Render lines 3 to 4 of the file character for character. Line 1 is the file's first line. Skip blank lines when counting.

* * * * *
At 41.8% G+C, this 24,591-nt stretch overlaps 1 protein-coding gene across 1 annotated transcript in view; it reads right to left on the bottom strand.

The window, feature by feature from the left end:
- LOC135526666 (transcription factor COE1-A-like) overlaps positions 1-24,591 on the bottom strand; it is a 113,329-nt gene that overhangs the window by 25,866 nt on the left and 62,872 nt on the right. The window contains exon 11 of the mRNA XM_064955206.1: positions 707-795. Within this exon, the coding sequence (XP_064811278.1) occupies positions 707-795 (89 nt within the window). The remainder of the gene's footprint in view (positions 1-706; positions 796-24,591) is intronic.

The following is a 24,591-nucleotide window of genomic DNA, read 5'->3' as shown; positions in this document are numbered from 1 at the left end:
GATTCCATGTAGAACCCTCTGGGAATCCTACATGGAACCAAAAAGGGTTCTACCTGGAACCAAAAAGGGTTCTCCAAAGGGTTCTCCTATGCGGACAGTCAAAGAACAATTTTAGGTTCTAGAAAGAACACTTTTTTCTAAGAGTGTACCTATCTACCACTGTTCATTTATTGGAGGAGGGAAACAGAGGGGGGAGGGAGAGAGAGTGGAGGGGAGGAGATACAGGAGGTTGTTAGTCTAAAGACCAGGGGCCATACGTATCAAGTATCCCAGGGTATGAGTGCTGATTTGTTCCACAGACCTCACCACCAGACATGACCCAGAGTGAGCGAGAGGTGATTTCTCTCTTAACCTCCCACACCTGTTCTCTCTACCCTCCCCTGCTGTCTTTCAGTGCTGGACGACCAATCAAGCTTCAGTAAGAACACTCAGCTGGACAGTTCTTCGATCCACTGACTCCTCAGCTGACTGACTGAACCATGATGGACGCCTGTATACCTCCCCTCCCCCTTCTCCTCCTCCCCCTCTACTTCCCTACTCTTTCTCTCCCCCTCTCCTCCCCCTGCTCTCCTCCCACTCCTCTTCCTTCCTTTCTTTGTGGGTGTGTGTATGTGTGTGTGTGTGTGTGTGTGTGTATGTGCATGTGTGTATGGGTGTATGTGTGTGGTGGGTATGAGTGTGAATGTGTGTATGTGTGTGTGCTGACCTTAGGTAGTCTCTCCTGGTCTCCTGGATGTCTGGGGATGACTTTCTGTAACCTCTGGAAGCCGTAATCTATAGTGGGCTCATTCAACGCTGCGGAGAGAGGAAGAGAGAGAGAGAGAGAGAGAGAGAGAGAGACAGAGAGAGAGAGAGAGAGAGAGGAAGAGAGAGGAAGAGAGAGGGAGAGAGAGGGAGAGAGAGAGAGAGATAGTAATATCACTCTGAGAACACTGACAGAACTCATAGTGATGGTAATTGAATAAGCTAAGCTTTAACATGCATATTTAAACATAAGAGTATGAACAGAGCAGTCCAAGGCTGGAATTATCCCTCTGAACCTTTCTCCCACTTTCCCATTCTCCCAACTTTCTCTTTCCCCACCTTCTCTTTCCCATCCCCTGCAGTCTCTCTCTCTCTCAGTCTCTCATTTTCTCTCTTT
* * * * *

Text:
- LOC135526666 (transcription factor COE1-A-like) overlaps positions 1-24,591 on the bottom strand; it is a 113,329-nt gene that overhangs the window by 25,866 nt on the left and 62,872 nt on the right. The window contains exon 11 of the mRNA XM_064955206.1: positions 707-795. Within this exon, the coding sequence (XP_064811278.1) occupies positions 707-795 (89 nt within the window). The remainder of the gene's footprint in view (positions 1-706; positions 796-24,591) is intronic.

The following is a 24,591-nucleotide window of genomic DNA, read 5'->3' as shown; positions in this document are numbered from 1 at the left end: